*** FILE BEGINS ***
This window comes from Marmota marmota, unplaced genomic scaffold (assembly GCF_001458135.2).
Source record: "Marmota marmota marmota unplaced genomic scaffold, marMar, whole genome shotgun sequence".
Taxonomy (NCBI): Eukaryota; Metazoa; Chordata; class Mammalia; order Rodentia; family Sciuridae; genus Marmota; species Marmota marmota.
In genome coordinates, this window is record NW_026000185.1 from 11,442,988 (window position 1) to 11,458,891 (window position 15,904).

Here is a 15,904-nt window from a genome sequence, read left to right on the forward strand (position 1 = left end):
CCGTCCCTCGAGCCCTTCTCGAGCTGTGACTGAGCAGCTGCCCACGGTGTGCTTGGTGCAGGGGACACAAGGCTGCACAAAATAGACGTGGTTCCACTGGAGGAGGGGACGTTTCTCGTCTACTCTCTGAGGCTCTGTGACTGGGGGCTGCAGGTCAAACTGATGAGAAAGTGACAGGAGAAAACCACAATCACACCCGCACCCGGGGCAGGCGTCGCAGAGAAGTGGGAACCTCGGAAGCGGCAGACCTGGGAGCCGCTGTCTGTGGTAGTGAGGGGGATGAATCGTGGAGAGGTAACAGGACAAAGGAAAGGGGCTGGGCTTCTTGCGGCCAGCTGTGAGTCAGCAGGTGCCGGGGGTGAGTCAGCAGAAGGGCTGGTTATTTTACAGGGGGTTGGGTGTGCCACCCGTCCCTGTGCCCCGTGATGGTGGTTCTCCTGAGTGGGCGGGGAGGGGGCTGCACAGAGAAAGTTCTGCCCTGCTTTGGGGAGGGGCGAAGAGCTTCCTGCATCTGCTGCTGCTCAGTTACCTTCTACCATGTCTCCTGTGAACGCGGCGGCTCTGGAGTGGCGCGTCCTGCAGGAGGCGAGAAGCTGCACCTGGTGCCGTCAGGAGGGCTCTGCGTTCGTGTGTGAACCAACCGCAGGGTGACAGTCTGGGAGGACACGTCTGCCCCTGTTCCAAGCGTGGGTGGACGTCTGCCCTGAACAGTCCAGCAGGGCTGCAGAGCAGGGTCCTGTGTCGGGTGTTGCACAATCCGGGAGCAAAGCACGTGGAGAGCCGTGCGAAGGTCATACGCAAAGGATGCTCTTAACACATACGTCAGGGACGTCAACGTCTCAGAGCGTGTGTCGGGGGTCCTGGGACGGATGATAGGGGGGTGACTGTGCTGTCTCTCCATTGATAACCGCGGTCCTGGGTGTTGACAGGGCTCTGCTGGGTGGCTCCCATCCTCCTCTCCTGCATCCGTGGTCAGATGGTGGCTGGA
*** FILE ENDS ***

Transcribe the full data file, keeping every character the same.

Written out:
This window comes from Marmota marmota, unplaced genomic scaffold (assembly GCF_001458135.2).
Source record: "Marmota marmota marmota unplaced genomic scaffold, marMar, whole genome shotgun sequence".
Taxonomy (NCBI): Eukaryota; Metazoa; Chordata; class Mammalia; order Rodentia; family Sciuridae; genus Marmota; species Marmota marmota.
In genome coordinates, this window is record NW_026000185.1 from 11,442,988 (window position 1) to 11,458,891 (window position 15,904).

Here is a 15,904-nt window from a genome sequence, read left to right on the forward strand (position 1 = left end):
CCGTCCCTCGAGCCCTTCTCGAGCTGTGACTGAGCAGCTGCCCACGGTGTGCTTGGTGCAGGGGACACAAGGCTGCACAAAATAGACGTGGTTCCACTGGAGGAGGGGACGTTTCTCGTCTACTCTCTGAGGCTCTGTGACTGGGGGCTGCAGGTCAAACTGATGAGAAAGTGACAGGAGAAAACCACAATCACACCCGCACCCGGGGCAGGCGTCGCAGAGAAGTGGGAACCTCGGAAGCGGCAGACCTGGGAGCCGCTGTCTGTGGTAGTGAGGGGGATGAATCGTGGAGAGGTAACAGGACAAAGGAAAGGGGCTGGGCTTCTTGCGGCCAGCTGTGAGTCAGCAGGTGCCGGGGGTGAGTCAGCAGAAGGGCTGGTTATTTTACAGGGGGTTGGGTGTGCCACCCGTCCCTGTGCCCCGTGATGGTGGTTCTCCTGAGTGGGCGGGGAGGGGGCTGCACAGAGAAAGTTCTGCCCTGCTTTGGGGAGGGGCGAAGAGCTTCCTGCATCTGCTGCTGCTCAGTTACCTTCTACCATGTCTCCTGTGAACGCGGCGGCTCTGGAGTGGCGCGTCCTGCAGGAGGCGAGAAGCTGCACCTGGTGCCGTCAGGAGGGCTCTGCGTTCGTGTGTGAACCAACCGCAGGGTGACAGTCTGGGAGGACACGTCTGCCCCTGTTCCAAGCGTGGGTGGACGTCTGCCCTGAACAGTCCAGCAGGGCTGCAGAGCAGGGTCCTGTGTCGGGTGTTGCACAATCCGGGAGCAAAGCACGTGGAGAGCCGTGCGAAGGTCATACGCAAAGGATGCTCTTAACACATACGTCAGGGACGTCAACGTCTCAGAGCGTGTGTCGGGGGTCCTGGGACGGATGATAGGGGGGTGACTGTGCTGTCTCTCCATTGATAACCGCGGTCCTGGGTGTTGACAGGGCTCTGCTGGGTGGCTCCCATCCTCCTCTCCTGCATCCGTGGTCAGATGGTGGCTGGA